A ninth Russian general was reportedly killed in a Ukrainian artillery strike near Kharkiv.
Major General Anton Simonov, koora4live 55, died during the attack on a Russian army command past in northern Ukraine, President Zelensky adviser Alexey Arestovych said yesterday.
Mr Arestovych told viewers he was informed by well-placed army sources.
Simonov would be the ninth and youngest Russian general killed so far in the latest blow to Putin's disastrous invasion of Ukraine.
He was seen as the Russian military's leading electronic warfare specialist.
Major General Andrey Simonov (picture date unknown) was an electronic warfare commander
The April 29 Ukrainian artillery attack on a Russian command post in Izyum, Kharkiv region
Simonov died in a devastating fightback by the Ukrainians against a Russian offensive.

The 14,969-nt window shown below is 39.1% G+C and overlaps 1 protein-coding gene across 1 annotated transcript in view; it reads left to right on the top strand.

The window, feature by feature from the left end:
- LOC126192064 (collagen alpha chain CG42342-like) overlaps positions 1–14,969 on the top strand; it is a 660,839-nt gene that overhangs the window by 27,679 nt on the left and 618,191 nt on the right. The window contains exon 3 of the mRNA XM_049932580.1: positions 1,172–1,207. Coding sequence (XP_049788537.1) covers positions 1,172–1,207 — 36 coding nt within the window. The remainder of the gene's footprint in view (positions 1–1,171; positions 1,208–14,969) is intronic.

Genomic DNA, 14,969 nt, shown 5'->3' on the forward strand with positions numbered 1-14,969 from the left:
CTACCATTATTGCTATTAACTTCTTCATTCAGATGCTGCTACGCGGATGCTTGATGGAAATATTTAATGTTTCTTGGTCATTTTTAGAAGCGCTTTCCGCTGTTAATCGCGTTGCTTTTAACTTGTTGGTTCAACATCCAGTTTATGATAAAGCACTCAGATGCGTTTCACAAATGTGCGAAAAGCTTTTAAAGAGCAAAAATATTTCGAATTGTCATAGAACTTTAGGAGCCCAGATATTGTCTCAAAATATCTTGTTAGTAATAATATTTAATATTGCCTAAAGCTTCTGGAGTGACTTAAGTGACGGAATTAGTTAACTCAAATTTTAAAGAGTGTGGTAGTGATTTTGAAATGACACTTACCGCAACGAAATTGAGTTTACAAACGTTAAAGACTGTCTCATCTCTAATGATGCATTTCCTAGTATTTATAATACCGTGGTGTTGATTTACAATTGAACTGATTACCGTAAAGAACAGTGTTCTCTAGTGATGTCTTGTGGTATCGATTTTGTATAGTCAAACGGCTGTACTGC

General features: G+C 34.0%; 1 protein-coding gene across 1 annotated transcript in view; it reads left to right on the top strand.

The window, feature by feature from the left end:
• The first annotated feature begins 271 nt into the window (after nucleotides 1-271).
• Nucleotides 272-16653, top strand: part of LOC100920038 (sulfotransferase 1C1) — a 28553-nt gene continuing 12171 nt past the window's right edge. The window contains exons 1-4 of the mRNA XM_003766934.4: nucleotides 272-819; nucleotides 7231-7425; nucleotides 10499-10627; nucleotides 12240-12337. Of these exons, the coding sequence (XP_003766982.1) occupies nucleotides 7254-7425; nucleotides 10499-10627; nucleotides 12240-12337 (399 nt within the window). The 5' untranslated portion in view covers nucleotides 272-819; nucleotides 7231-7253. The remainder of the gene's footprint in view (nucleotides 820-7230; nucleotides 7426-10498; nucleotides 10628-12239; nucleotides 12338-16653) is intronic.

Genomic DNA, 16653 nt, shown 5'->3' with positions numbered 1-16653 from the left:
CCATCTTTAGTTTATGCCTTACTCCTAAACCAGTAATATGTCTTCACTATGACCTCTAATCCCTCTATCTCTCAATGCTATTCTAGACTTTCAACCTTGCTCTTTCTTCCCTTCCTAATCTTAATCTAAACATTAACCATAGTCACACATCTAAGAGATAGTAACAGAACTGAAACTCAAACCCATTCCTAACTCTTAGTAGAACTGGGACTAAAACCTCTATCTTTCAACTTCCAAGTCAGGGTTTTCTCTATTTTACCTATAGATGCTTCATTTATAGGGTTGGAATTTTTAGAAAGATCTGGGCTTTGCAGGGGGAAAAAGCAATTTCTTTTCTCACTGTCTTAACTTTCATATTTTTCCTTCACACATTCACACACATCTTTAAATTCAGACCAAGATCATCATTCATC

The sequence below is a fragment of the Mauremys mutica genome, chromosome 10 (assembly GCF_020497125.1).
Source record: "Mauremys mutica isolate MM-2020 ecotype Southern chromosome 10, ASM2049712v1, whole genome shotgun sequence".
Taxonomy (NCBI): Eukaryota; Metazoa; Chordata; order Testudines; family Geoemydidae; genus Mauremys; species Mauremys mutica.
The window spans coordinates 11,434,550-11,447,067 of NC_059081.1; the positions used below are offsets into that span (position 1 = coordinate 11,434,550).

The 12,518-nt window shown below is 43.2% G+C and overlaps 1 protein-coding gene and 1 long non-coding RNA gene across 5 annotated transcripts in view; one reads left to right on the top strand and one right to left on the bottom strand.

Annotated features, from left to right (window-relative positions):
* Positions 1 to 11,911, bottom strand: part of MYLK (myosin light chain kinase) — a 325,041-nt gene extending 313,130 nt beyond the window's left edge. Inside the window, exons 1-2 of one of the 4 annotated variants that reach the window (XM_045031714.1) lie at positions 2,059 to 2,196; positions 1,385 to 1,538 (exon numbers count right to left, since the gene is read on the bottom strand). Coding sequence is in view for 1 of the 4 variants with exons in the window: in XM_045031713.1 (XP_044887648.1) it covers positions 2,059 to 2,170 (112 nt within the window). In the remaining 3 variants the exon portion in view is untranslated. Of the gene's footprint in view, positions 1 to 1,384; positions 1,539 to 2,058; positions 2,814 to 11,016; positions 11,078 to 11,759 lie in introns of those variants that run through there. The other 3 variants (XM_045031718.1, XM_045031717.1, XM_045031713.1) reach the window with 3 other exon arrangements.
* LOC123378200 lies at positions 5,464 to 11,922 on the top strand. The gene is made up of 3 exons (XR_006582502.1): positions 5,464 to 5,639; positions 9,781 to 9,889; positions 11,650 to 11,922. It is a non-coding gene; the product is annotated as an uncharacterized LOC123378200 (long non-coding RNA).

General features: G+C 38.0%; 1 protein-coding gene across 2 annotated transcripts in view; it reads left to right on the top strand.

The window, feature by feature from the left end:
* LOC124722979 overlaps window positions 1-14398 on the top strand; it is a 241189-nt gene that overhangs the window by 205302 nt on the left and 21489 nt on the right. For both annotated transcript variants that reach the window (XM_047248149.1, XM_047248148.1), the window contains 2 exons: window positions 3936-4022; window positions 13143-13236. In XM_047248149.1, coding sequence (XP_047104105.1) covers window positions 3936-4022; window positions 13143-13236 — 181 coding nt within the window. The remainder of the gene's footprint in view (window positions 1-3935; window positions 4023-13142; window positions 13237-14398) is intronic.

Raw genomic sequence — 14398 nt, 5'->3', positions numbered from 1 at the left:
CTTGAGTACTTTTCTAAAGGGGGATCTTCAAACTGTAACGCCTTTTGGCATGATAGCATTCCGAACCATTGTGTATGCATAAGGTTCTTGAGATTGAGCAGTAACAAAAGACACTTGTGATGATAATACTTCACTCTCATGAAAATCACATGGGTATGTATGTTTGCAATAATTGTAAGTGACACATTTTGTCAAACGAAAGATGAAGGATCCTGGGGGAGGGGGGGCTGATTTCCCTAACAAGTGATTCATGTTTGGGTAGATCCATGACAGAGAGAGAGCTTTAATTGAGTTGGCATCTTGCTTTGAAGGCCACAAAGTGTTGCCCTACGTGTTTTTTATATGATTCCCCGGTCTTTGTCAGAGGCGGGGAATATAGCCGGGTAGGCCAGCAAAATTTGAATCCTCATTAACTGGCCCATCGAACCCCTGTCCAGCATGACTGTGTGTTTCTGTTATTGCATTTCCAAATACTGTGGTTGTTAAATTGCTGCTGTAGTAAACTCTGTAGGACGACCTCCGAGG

Simonov led electronic warfare within the 2nd Combined Arms Army and is a former cyber commander of the Western Military District.
Footage of the strike on the Izyum command post on April 29 was re-shared after it emerged Simonov may have been killed.
The Ukrainian Army said it destroyed 30 Russian vehicles during the artillery assault.
Simonov's alleged killing adds to the 36 colonels and more than 300 Russian officers who have died in Ukraine so far.
Simonov, 55, poses in his military uniform in this undated image of the electronics expert
The Ukrainian Ministry of Defence claimed this morning it has killed 23,500 Russian soldiers, destroyed 1,026 tanks and wrecked nearly 200 planes since the war began.
Daily Mail foreign columnist Ian Birrell tweeted: 'Russia is losing one general a week on average in Putin's disastrous war, which must be an almost unprecedented rate of attrition for such senior officers.'
But Sinonov's death alongside 100 Russian troops - and the reported loss of armoured vehicles - indicates another setback for the Kremlin leader.
Putin has aimed to declare the success of his mission on 9 May, Victory Day in Russia, marking the anniversary of the end of the Second World War.
From Kirov region, the Major-General was a graduate of the Tomsk Higher Military Command School of Communications.
Just two weeks ago Russia's eighth slain general Vladimir Frolov's grave in St Petersburg was pictured.
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